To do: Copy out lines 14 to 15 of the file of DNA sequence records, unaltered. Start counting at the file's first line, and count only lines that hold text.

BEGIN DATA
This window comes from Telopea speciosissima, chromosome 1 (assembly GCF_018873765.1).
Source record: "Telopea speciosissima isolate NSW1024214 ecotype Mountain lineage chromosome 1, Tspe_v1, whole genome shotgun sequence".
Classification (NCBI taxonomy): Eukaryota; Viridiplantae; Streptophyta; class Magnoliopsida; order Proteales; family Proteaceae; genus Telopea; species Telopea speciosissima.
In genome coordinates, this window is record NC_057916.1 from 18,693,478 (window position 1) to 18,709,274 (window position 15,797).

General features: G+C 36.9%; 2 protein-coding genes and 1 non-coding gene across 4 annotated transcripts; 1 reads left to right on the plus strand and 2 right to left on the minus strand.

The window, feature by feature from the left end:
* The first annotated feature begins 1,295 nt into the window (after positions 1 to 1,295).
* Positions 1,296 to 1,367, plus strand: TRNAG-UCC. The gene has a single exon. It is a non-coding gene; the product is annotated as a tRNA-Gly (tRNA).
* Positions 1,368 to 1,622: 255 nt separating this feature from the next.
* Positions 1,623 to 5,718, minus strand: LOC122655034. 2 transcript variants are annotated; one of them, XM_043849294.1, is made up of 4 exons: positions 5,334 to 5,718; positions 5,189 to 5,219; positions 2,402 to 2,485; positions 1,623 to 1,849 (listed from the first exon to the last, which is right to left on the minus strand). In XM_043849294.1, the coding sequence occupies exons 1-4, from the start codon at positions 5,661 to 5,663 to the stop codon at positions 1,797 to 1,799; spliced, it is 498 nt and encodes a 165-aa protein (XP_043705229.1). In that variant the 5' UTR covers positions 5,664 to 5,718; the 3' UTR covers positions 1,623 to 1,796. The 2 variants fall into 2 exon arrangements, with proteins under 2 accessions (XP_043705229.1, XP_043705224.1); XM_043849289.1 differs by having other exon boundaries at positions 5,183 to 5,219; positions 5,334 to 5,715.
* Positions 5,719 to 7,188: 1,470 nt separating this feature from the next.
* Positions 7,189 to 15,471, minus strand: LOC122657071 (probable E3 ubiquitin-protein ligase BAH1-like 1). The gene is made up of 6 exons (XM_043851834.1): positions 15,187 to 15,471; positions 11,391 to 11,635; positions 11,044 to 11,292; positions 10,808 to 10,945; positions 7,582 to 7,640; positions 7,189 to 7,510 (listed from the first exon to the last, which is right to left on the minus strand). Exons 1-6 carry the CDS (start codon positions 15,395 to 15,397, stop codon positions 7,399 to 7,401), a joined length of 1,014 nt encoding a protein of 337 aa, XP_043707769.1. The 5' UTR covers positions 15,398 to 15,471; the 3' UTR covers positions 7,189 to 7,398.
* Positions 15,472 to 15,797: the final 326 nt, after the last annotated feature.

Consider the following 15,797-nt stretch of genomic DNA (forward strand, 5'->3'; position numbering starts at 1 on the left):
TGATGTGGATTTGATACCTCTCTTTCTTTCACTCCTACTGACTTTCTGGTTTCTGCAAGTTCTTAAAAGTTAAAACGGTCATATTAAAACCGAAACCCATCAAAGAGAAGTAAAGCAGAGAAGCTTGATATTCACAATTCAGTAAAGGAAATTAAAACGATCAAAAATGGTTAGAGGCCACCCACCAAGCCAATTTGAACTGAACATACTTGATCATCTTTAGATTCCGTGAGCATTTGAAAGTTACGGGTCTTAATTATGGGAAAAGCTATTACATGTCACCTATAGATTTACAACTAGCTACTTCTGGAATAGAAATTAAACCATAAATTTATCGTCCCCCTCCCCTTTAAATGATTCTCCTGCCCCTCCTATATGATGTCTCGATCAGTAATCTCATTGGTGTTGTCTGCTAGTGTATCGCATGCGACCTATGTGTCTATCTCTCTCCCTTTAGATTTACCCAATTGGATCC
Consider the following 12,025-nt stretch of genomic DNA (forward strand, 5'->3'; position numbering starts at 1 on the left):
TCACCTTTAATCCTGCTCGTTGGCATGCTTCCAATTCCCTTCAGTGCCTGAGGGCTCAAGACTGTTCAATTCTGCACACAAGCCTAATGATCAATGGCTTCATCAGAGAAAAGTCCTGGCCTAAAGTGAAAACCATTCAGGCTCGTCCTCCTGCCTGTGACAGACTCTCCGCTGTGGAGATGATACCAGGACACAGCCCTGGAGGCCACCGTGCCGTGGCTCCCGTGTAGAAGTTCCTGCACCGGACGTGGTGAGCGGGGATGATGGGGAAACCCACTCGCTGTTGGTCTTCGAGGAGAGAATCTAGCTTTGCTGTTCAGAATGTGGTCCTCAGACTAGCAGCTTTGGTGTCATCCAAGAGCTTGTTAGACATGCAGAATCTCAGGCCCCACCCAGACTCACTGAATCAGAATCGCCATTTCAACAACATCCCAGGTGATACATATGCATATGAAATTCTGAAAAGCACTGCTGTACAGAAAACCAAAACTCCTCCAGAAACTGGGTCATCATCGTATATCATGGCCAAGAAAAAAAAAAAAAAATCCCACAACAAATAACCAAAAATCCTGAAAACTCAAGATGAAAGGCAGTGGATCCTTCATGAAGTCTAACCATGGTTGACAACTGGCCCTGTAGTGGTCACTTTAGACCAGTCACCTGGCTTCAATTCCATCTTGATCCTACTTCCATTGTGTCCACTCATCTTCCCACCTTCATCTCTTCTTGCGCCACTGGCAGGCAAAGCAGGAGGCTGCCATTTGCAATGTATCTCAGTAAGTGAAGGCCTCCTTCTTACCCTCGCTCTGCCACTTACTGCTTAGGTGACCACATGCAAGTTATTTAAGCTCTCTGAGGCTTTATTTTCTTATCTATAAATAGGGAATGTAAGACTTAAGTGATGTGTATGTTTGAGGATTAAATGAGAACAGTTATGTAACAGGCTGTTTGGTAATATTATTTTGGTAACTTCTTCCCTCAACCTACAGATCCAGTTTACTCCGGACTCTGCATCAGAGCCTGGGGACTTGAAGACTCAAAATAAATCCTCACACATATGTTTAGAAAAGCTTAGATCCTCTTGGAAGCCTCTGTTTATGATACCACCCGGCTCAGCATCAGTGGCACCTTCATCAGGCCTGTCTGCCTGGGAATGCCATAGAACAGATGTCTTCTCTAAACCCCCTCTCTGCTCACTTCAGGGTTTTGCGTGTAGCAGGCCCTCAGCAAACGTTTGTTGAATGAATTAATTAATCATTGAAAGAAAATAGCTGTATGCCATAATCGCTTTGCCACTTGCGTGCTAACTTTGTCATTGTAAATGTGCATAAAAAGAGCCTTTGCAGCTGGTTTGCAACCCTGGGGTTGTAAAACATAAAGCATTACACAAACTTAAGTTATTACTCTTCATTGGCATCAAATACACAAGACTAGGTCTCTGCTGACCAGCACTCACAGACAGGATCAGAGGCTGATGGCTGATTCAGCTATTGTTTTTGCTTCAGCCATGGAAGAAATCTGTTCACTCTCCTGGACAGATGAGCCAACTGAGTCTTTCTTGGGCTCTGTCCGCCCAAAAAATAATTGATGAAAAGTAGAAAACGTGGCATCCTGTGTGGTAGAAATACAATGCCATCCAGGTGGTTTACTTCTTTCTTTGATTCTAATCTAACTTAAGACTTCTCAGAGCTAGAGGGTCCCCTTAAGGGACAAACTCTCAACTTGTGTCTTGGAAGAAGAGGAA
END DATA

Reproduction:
Consider the following 15,797-nt stretch of genomic DNA (forward strand, 5'->3'; position numbering starts at 1 on the left):
TGATGTGGATTTGATACCTCTCTTTCTTTCACTCCTACTGACTTTCTGGTTTCTGCAAGTTCTTAAAAGTTAAAACGGTCATATTAAAACCGAAACCCATCAAAGAGAAGTAAAGCAGAGAAGCTTGATATTCACAATTCAGTAAAGGAAATTAAAACGATCAAAAATGGTTAGAGGCCACCCACCAAGCCAATTTGAACTGAACATACTTGATCATCTTTAGATTCCGTGAGCATTTGAAAGTTACGGGTCTTAATTATGGGAAAAGCTATTACATGTCACCTATAGATTTACAACTAGCTACTTCTGGAATAGAAATTAAACCATAAATTTATCGTCCCCCTCCCCTTTAAATGATTCTCCTGCCCCTCCTATATGATGTCTCGATCAGTAATCTCATTGGTGTTGTCTGCTAGTGTATCGCATGCGACCTATGTGTCTATCTCTCTCCCTTTAGATTTACCCAATTGGATCC